A fragile fix

The last-minute reprieve for Saddam Hussein, negotiated by UN Secretary General Kofi Annan, has forestalled certain military action against Iraq by the United States-at least unless and until Iraq once more blatantly impedes the work of the UN arms inspectors. Most knowledgeable observers agree that whether Iraq will cheat is not in question, only when. Iraq’s envoy to the UN has already begun to undermine the authority of Richard Butler, the chairman of the UN’s inspection program, by asserting that diplomats, not Butler’s professionals, will control the inspections of so-called "presidential palaces." In short, it seems clear that the dilemma of what to do about Iraq’s possession of biological and chemical weapons and defiance of the UN has not been resolved, but only put on hold.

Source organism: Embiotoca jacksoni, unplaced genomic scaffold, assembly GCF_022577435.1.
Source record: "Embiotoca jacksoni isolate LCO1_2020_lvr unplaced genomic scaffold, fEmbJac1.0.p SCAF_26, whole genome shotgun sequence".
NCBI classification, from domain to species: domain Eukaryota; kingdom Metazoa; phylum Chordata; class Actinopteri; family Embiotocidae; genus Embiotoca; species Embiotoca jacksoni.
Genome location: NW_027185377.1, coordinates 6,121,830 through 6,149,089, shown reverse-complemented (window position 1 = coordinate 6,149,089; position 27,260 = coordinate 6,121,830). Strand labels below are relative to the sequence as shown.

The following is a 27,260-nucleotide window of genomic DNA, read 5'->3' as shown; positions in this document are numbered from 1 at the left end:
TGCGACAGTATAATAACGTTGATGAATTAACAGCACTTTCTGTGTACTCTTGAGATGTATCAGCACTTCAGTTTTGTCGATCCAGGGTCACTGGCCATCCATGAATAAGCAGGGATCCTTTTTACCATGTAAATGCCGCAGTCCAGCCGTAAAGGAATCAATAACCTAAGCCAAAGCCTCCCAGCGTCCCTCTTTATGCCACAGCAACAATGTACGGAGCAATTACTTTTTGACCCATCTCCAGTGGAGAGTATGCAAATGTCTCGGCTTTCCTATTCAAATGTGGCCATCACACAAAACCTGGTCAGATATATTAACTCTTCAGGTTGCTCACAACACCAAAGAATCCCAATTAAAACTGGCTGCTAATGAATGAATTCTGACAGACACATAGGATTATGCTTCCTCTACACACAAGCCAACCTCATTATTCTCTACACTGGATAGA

It is equally obvious that no one, including the Clinton administration, was very happy with the idea of a punitive bombing campaign. A fearsome toll could have been extracted from Iraqi military forces and capabilities-and doubtless that reality was what induced Saddam to back down from his demands for limiting the scope of UN inspections. When dealing with a regime like Iraq’s, a willingness to use force is indispensable to keeping the peace and to bringing about some measure of international order and justice. As Secretary General Annan said about his own dealings with Iraq, "You can do a lot with diplomacy, but of course you...

To read the rest of this article please login or become a subscriber.